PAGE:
“Corruption is perceived as one of the major obstacles that small and medium-sized enterprises (SMEs) face in their business environments. They are usually the first to suffer in a marketplace where corruption exists and they have less power to avoid corruption and, as a result, their profit margins and survival are at stake when corruption takes hold. The high costs of corruption (time and money) are difficult for small firms to sustain. Since SMEs are regarded as the engine of growth in many economies and are hence crucial for the development of societies vulnerable to poverty, the effects of corruption can be devastating.”(*)
(*) “Corruption prevention to foster small and medium-sized enterprise development – VOLUME II” UNITED NATIONS INDUSTRIAL DEVELOPMENT ORGANIZATION (“UNIDO”) AND UNITED NATIONS OFFICE ON DRUGS AND CRIME (“UNODC”).

Compliance is a core component within all organizations regardless of their size.

SMEs frequently fail to develop an effective program as required under the Federal Sentencing Guidelines.

There are misconceptions that SMEs do not face the same compliance risks as larger organizations, and that to implement compliance program the organization must spend a lot of money. These misconceptions are completely inaccurate.

There are simple and affordable means to implement compliance programs in SMEs, including the combination of leadership commitment to do the right thing and to take effective management steps.

If its leaders are well educated on what is needed, a SME can implement an effective compliance program with just a small investment.

A compliance program allows SMEs to centralize, prioritize, manage, and control risks effectively.

An effective compliance strategy ensures SMEs are partnering with trustworthy third parties. Doing business with reliable third parties helps a company synchronize its business, legal, and compliance concerns.

SMEs with a compliance program in place make their clients feel positive about the organizations’ integrity.

SMEs have limited resources and it is typical for SMEs to have only one person in the organization named as the compliance “department.” This person needs a compliance checklist to help keep track of and organize compliance activities. The checklist ensures that all required tasks are completed, and nothing was missed. Moreover, this person will need appropriate training in order to communicate and monitor the program throughout the organization.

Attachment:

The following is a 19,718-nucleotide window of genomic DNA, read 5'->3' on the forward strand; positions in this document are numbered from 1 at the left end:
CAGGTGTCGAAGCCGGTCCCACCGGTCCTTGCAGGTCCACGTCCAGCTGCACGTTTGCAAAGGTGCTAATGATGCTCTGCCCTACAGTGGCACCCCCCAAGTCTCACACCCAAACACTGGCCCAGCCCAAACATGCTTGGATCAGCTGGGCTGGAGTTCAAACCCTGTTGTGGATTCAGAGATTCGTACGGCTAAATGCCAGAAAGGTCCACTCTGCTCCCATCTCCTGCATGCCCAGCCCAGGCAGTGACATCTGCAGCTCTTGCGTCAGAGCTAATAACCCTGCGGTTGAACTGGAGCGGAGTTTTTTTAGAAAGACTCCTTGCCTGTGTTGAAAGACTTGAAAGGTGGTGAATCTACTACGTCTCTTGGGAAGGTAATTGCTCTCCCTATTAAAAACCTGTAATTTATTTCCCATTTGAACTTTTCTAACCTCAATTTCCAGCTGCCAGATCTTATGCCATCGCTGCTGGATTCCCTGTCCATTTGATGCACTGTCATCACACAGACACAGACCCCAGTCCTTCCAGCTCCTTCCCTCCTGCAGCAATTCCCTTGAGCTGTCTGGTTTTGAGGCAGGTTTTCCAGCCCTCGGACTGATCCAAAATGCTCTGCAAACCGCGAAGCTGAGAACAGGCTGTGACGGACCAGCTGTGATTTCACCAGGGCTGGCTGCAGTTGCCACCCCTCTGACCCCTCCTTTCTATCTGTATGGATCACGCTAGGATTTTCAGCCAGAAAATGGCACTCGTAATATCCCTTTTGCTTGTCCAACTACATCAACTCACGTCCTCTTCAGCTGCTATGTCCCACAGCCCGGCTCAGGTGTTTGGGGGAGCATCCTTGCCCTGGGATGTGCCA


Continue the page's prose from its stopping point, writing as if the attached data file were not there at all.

Like large and global companies, SMEs also need to ensure they are not putting their assets and their customers/clients at risk. For that reason, there are critical matters that SMEs must pay special attention to:

Data and Privacy Protection – Companies must ensure protection over their client/ customer assets and data.

Financial Regulations – It has become increasingly common for investors to demand that SMEs endorse corporate responsibility provisions. SMEs must educate their employees on what constitutes a violation and how to report it.

Anti-Corruption – As the U.S. Department of Justice is vigilant about punishing companies that violate the Foreign Corrupt Practices Act (“FCPA”) and holding them accountable even if a third-party was ultimately responsible. SMEs are increasingly asked by their clients to demonstrate their established code of conduct and ethics.

How to prevent violations or to detect red flags?

  • Creating, establishing and circulating a code of conduct and ethics
  • Training employees in compliance matters awareness
  • Implementing and enforcing internal controls and segregation of duties
  • Monitoring job rotation and other internal systems…

Why have a compliance and ethics program?

  • To prevent violations, fines, and prison to individuals who violate the law
  • To prevent high litigation costs
  • To receive more lenient treatment, avoid liability, and fight punitive damage claims
  • To prevent reputational damage
  • To be a trustworthy, safe, and desirable business partner (especially if you seek large and international clients)

SMEs pay a high price for a lack of compliance programs, ethics, and a failure to detect red flags.

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